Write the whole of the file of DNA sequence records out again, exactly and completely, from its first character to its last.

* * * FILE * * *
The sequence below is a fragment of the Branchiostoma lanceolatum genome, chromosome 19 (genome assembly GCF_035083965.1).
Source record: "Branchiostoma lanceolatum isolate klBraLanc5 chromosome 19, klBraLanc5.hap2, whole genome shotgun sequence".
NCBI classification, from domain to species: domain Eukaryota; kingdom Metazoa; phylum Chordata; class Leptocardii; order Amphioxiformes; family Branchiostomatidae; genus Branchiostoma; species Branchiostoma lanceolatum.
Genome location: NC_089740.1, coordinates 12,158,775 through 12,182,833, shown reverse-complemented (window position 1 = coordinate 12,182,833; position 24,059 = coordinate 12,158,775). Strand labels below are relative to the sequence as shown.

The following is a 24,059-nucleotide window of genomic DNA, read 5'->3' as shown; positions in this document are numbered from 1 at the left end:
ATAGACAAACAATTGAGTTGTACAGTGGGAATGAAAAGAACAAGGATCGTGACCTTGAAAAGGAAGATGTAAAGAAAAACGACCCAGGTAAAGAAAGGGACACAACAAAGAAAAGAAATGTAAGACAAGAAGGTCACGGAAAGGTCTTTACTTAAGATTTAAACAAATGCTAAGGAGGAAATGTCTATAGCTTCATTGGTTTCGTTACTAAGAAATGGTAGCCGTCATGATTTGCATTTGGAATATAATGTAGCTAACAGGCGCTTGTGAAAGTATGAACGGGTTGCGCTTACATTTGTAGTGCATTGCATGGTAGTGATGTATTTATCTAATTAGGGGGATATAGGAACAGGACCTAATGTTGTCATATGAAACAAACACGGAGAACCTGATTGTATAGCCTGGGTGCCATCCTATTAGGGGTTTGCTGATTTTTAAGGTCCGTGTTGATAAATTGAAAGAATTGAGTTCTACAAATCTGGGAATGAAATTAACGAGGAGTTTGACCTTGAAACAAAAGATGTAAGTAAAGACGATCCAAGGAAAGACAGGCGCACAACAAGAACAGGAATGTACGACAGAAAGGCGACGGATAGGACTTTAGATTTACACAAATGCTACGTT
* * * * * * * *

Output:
The sequence below is a fragment of the Branchiostoma lanceolatum genome, chromosome 19 (genome assembly GCF_035083965.1).
Source record: "Branchiostoma lanceolatum isolate klBraLanc5 chromosome 19, klBraLanc5.hap2, whole genome shotgun sequence".
NCBI classification, from domain to species: domain Eukaryota; kingdom Metazoa; phylum Chordata; class Leptocardii; order Amphioxiformes; family Branchiostomatidae; genus Branchiostoma; species Branchiostoma lanceolatum.
Genome location: NC_089740.1, coordinates 12,158,775 through 12,182,833, shown reverse-complemented (window position 1 = coordinate 12,182,833; position 24,059 = coordinate 12,158,775). Strand labels below are relative to the sequence as shown.

The following is a 24,059-nucleotide window of genomic DNA, read 5'->3' as shown; positions in this document are numbered from 1 at the left end:
ATAGACAAACAATTGAGTTGTACAGTGGGAATGAAAAGAACAAGGATCGTGACCTTGAAAAGGAAGATGTAAAGAAAAACGACCCAGGTAAAGAAAGGGACACAACAAAGAAAAGAAATGTAAGACAAGAAGGTCACGGAAAGGTCTTTACTTAAGATTTAAACAAATGCTAAGGAGGAAATGTCTATAGCTTCATTGGTTTCGTTACTAAGAAATGGTAGCCGTCATGATTTGCATTTGGAATATAATGTAGCTAACAGGCGCTTGTGAAAGTATGAACGGGTTGCGCTTACATTTGTAGTGCATTGCATGGTAGTGATGTATTTATCTAATTAGGGGGATATAGGAACAGGACCTAATGTTGTCATATGAAACAAACACGGAGAACCTGATTGTATAGCCTGGGTGCCATCCTATTAGGGGTTTGCTGATTTTTAAGGTCCGTGTTGATAAATTGAAAGAATTGAGTTCTACAAATCTGGGAATGAAATTAACGAGGAGTTTGACCTTGAAACAAAAGATGTAAGTAAAGACGATCCAAGGAAAGACAGGCGCACAACAAGAACAGGAATGTACGACAGAAAGGCGACGGATAGGACTTTAGATTTACACAAATGCTACGTT